It works with everything. The advantage of sketching a face is you truly observe the details of the face. And no one's face is perfect. But sometimes, these imperfections make them very attractive. Sketching and still photography helps me understand the human face. I want the actors to behave as if the camera were their best friend. When you get that confidence with the actor, they are more liberated in front of the camera. Be it Kareena in Ashoka, or Madhoo in Roja or Manish in Dil Se, we had little makeup on them. It is good to see their skin; when they cry, it feels more real. 

You have said that big commercial films serve to have you do experimental films.

Initially, when I started, I used to work only with newcomers. You would imbibe their energy, and learn from them. When you make a film with stars, there's a formula to it. It doesn't get experimental. So when this helps me do what I want to, I am happy. It isn't always the script, it's also the people. Agreeing to do a film is a commitment and it is better when you know the people you are comfortable with. It is about diversifying your roster, and not just pick films for the money.  

What do you enjoy about commercial cinema?

Commercial cinema touches people's lives again and again. For example, the songs are engrossing. You film a song and it gets played after ten years. Our songs are beyond language. When Arriflex interviewed me, they wanted Chaiyya Chaiyya in that video. Chaiyya Chaiyya has strangely inspired Dancer in the Dark if you look at it. Music, like feature films, has great recall value. I think I love that; when you see it, you remember everything.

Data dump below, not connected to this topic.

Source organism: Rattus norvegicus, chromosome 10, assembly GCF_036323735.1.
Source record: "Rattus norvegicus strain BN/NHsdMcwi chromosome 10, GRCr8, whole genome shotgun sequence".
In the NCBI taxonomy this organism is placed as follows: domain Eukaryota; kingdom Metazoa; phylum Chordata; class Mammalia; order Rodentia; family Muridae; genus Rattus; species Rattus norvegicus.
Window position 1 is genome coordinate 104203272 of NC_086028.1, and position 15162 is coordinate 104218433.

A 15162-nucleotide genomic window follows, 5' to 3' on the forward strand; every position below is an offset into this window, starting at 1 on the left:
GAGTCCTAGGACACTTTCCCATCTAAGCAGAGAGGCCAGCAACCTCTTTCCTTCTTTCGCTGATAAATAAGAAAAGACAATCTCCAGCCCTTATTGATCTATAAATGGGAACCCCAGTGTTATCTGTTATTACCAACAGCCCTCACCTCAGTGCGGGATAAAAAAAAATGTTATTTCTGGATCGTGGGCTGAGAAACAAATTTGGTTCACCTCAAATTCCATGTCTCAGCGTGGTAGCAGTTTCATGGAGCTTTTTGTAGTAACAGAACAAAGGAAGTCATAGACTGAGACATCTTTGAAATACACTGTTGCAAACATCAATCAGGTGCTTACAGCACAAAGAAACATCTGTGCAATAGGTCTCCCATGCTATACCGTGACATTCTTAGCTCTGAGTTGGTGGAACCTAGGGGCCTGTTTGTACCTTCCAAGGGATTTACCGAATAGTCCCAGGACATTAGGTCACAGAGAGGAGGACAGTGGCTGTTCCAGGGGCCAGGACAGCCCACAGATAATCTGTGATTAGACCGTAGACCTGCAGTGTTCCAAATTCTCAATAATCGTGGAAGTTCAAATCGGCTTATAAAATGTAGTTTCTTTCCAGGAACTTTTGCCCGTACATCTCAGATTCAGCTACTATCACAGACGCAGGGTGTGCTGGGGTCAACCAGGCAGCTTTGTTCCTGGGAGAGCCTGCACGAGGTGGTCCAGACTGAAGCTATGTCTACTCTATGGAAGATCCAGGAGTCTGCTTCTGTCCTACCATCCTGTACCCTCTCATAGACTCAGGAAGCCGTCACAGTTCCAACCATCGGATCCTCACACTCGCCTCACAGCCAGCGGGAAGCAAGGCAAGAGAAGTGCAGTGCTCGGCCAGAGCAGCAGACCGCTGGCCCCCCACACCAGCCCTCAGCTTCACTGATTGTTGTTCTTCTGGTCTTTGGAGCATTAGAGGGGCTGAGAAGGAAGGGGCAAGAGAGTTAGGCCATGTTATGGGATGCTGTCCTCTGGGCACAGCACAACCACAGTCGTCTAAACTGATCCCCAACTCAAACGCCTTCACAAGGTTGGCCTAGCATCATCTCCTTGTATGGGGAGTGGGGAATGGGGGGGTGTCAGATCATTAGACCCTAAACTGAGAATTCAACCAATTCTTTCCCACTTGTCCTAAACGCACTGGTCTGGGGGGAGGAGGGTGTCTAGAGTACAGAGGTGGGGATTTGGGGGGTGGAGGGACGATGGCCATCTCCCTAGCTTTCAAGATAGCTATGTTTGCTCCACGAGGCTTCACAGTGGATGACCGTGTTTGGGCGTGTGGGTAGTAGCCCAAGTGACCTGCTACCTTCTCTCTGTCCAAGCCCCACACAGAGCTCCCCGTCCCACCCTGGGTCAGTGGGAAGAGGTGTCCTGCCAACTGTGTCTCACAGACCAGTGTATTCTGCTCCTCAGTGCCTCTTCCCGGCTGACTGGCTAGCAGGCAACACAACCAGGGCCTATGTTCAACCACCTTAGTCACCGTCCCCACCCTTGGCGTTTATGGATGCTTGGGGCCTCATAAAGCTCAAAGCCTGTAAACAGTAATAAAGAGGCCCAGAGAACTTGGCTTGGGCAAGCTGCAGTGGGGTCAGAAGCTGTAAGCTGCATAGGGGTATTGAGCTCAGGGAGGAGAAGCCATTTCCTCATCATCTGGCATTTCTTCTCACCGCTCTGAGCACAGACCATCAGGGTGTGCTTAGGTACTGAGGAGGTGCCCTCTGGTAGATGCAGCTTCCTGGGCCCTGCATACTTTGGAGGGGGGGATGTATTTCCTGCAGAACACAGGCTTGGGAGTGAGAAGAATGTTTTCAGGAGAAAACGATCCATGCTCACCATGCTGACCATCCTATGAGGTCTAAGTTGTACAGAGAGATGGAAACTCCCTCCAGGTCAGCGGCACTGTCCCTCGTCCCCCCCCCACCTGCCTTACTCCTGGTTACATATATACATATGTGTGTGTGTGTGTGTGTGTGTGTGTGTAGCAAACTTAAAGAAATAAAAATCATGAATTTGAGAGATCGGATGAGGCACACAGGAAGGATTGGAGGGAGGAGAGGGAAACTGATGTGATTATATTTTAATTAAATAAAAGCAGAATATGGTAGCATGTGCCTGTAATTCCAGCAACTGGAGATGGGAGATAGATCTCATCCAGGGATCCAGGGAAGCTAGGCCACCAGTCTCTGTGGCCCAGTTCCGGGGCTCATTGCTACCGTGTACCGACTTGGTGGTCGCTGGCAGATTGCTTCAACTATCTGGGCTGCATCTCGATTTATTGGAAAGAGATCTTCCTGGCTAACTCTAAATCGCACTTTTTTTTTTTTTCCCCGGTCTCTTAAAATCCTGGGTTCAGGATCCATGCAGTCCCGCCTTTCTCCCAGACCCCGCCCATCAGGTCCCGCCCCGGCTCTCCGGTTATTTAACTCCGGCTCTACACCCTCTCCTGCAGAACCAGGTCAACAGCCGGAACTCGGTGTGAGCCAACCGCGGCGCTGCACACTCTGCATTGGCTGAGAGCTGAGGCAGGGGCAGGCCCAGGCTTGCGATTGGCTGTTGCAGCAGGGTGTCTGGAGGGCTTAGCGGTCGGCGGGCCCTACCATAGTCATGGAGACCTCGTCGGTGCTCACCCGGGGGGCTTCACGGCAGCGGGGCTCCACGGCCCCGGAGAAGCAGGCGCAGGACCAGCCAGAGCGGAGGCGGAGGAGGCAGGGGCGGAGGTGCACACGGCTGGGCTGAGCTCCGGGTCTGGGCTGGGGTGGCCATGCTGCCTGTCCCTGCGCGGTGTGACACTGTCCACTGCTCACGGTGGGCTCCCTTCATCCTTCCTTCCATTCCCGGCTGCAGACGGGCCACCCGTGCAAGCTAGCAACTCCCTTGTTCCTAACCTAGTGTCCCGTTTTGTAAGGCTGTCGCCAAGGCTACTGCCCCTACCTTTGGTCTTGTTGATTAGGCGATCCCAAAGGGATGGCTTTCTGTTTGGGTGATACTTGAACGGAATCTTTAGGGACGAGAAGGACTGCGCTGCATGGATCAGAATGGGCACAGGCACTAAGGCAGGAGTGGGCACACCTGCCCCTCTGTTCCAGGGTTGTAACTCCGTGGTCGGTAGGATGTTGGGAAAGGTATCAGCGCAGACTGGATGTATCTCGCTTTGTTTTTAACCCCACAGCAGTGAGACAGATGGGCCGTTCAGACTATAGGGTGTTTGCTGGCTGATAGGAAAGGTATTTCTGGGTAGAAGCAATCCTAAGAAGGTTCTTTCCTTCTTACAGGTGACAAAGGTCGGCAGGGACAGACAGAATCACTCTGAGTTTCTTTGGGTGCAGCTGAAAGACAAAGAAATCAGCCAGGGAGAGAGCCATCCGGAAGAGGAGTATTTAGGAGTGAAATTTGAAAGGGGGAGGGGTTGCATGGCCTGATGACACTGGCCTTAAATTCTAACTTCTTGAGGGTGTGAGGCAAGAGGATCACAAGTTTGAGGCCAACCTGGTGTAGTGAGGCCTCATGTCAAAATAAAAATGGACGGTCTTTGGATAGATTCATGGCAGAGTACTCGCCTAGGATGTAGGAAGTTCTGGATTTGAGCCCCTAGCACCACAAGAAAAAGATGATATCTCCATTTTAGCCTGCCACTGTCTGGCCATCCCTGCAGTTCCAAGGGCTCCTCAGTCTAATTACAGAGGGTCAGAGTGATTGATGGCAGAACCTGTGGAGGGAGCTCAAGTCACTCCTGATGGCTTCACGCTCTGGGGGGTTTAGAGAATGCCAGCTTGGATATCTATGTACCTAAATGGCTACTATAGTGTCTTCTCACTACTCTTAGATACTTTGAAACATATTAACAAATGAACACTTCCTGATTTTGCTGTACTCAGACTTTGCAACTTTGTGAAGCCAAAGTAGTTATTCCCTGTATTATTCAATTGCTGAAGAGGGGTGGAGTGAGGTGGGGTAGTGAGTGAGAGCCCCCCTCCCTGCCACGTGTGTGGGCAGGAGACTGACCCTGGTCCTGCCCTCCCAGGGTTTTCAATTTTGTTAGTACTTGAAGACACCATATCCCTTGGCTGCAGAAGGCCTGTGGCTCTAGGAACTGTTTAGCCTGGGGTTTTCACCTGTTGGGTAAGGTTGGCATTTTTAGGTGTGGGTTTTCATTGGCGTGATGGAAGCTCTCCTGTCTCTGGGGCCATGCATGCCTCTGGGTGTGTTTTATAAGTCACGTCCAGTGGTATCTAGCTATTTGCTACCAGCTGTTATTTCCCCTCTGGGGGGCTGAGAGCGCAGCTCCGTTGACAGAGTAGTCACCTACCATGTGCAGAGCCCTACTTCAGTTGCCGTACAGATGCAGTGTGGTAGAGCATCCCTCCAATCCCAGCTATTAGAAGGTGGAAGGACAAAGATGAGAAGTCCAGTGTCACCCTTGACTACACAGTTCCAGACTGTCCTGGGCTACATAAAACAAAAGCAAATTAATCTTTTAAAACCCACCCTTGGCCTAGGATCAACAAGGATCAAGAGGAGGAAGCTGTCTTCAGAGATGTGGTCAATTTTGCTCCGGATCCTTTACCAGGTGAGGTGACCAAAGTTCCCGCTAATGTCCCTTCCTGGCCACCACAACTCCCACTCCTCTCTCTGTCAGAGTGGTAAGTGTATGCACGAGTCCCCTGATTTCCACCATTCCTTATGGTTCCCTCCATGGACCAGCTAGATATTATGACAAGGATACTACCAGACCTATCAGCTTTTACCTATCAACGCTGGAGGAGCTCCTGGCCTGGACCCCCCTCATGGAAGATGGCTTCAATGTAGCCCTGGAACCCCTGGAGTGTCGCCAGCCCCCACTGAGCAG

You worked through the transformation from film to digital. How do you perceive the shift?

When I used to sketch, it was considered 'original'. When photography came, the 'original' was a negative. And when it was digitised, it became a copy. In the sense, it was a lamp that was lighting another one. I was prepared for it. Films had more adventure to it. But the truth is, no matter the technology, the sensibilities don't change. It has to have roots in your culture -- in your handicrafts and visual arts. Those make us what we are. It is like how you get the best fish curry at a fisherman's house because the fish is fresh. When you film something, you should be able to smell it. 

Vetri Maaran once said that since Tamil didn't have a strong parallel cinema culture, it gave us an audience more accepting of experiments. How do you see this? Can every crossover be called commercial, in the conventional sense?

In fact, I just did a film called Centimetre in Tamil, with Manju Warrier and Yogi Babu. It is a blend of genres, and people who were working on it said it was very commercial almost as if that were an accusation (laughs) I think everyone wants to make a commercial film, nobody can resist it. But everything has to fall in place. 

In parallel cinema, on the other hand, the audience you aim for is important. I made The Terrorist because when I can watch a Japanese film, why can't an American watch a Tamil film? I figured the best way for me to do that is to write my film with my camera. However, we need all kinds of cinema -- talkies, musicals..

Why do our films struggle to find global acclaim? Some say we need to give them what they understand, and others feel we should present stories that are unapologetically about us. 

I was invited to be part of the American Society of Cinematographers (ASC) because they found my work to be diverse and different. We have our own way of decorative arts. They love it and that's what they look for from India. Here, people think it is a compliment when someone says our film looks like a Hollywood one. I think that's ridiculous. Europe's filmmaking is almost wiped out because of Hollywood. But we have retained our individuality.

Related Stories

No stories found.
Cinema Express